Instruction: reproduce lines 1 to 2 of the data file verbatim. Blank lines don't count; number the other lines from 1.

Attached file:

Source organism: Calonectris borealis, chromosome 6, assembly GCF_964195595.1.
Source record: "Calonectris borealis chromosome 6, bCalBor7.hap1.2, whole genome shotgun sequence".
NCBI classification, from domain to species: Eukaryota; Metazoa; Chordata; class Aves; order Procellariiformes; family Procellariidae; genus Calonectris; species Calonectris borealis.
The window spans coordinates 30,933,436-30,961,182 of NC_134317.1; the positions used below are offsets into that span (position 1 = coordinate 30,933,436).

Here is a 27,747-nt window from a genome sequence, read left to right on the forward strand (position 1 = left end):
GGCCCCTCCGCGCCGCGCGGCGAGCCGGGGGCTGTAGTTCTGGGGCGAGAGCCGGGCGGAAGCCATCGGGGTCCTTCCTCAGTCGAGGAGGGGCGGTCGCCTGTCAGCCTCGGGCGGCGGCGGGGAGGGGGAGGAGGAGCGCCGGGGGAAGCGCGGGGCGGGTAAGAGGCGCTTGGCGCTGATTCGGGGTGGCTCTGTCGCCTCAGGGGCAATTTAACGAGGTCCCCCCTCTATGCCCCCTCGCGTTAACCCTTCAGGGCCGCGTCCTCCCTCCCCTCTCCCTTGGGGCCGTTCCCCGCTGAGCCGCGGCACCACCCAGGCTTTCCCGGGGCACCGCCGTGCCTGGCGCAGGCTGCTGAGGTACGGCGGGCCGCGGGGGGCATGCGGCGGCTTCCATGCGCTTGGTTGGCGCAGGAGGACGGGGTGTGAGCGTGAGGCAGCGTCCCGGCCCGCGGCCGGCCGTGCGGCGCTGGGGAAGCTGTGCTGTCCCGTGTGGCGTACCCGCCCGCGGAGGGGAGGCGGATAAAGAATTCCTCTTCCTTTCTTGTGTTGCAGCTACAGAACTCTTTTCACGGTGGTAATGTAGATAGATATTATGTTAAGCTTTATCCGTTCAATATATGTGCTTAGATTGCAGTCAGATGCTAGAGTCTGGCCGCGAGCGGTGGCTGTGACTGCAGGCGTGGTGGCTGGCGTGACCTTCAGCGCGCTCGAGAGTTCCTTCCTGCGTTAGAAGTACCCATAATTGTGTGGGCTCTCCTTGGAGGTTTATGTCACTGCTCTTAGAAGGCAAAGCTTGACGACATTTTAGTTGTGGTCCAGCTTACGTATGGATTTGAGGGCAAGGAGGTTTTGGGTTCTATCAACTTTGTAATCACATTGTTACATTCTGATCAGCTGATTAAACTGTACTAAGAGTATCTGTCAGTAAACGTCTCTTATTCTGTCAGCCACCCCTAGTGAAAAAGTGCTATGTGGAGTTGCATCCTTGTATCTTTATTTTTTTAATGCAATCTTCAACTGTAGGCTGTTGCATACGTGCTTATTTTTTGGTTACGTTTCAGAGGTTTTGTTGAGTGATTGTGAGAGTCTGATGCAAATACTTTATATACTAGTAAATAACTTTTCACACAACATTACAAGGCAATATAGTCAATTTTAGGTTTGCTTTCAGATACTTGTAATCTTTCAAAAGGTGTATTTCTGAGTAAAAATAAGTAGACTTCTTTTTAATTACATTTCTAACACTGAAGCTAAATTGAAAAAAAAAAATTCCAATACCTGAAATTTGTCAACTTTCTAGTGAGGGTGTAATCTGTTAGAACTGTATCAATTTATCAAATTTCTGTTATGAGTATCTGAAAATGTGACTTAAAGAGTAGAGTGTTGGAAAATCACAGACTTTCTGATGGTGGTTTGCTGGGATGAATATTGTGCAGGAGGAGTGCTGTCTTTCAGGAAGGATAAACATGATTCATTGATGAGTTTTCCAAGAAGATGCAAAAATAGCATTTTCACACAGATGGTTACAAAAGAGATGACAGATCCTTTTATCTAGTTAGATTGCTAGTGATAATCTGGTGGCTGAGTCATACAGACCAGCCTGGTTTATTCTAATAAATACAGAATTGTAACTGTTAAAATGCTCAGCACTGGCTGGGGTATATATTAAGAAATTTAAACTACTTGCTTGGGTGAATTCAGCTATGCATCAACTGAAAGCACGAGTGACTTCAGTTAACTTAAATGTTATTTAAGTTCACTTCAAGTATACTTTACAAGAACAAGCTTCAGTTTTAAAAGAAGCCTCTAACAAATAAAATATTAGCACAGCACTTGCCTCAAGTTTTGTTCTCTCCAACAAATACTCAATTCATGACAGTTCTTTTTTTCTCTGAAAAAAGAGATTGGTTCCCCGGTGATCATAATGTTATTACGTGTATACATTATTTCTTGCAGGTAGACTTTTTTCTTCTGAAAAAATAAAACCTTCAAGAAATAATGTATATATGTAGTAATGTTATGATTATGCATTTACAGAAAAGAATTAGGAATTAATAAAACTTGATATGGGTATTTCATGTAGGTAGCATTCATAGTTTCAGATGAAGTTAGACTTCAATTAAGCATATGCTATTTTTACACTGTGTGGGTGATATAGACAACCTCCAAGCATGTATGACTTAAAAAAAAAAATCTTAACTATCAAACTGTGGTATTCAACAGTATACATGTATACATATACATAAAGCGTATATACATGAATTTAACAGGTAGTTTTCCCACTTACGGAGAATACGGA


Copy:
Source organism: Calonectris borealis, chromosome 6, assembly GCF_964195595.1.
Source record: "Calonectris borealis chromosome 6, bCalBor7.hap1.2, whole genome shotgun sequence".